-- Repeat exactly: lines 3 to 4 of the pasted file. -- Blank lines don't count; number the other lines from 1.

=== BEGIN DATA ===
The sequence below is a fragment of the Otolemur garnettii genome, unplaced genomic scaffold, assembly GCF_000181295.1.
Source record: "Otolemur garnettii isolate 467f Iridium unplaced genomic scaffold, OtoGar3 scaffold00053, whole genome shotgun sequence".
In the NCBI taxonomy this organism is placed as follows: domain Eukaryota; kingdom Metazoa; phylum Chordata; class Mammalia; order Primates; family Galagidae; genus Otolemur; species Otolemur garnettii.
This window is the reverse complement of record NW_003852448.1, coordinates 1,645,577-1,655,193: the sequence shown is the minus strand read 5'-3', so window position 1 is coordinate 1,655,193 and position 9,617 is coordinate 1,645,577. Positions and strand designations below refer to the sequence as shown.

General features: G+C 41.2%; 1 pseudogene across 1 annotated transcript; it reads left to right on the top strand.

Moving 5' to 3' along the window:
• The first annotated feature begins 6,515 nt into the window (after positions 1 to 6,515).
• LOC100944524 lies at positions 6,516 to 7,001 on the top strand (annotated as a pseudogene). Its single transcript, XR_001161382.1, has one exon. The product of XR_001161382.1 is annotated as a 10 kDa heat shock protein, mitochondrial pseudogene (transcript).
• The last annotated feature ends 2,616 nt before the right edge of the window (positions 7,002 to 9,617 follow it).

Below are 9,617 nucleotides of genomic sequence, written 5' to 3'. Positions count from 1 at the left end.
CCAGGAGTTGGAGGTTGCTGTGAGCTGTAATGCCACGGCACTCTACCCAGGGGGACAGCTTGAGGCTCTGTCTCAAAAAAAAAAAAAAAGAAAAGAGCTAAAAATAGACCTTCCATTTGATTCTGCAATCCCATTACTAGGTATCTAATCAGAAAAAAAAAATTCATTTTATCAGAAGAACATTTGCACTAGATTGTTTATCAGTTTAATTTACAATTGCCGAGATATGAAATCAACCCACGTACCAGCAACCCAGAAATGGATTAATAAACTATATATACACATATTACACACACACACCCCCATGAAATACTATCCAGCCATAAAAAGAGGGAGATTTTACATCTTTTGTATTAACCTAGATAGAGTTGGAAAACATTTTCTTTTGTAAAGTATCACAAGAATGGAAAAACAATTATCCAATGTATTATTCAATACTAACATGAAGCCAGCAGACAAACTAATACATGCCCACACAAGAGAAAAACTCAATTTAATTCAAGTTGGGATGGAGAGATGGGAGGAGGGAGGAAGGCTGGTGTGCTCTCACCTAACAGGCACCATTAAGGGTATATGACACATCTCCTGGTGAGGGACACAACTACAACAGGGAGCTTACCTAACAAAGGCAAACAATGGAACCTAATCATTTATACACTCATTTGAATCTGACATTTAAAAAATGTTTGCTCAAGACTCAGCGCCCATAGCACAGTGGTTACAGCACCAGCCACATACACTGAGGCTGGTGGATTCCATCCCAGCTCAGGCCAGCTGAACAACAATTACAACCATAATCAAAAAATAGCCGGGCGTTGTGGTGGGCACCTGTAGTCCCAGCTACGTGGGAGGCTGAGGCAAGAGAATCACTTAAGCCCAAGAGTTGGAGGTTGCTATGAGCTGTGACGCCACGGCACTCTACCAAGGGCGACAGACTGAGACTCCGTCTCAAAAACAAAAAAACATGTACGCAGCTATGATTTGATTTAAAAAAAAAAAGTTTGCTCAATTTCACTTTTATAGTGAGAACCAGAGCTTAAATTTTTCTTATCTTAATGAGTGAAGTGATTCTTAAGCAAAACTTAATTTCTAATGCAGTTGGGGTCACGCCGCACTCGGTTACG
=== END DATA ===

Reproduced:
In the NCBI taxonomy this organism is placed as follows: domain Eukaryota; kingdom Metazoa; phylum Chordata; class Mammalia; order Primates; family Galagidae; genus Otolemur; species Otolemur garnettii.
This window is the reverse complement of record NW_003852448.1, coordinates 1,645,577-1,655,193: the sequence shown is the minus strand read 5'-3', so window position 1 is coordinate 1,655,193 and position 9,617 is coordinate 1,645,577. Positions and strand designations below refer to the sequence as shown.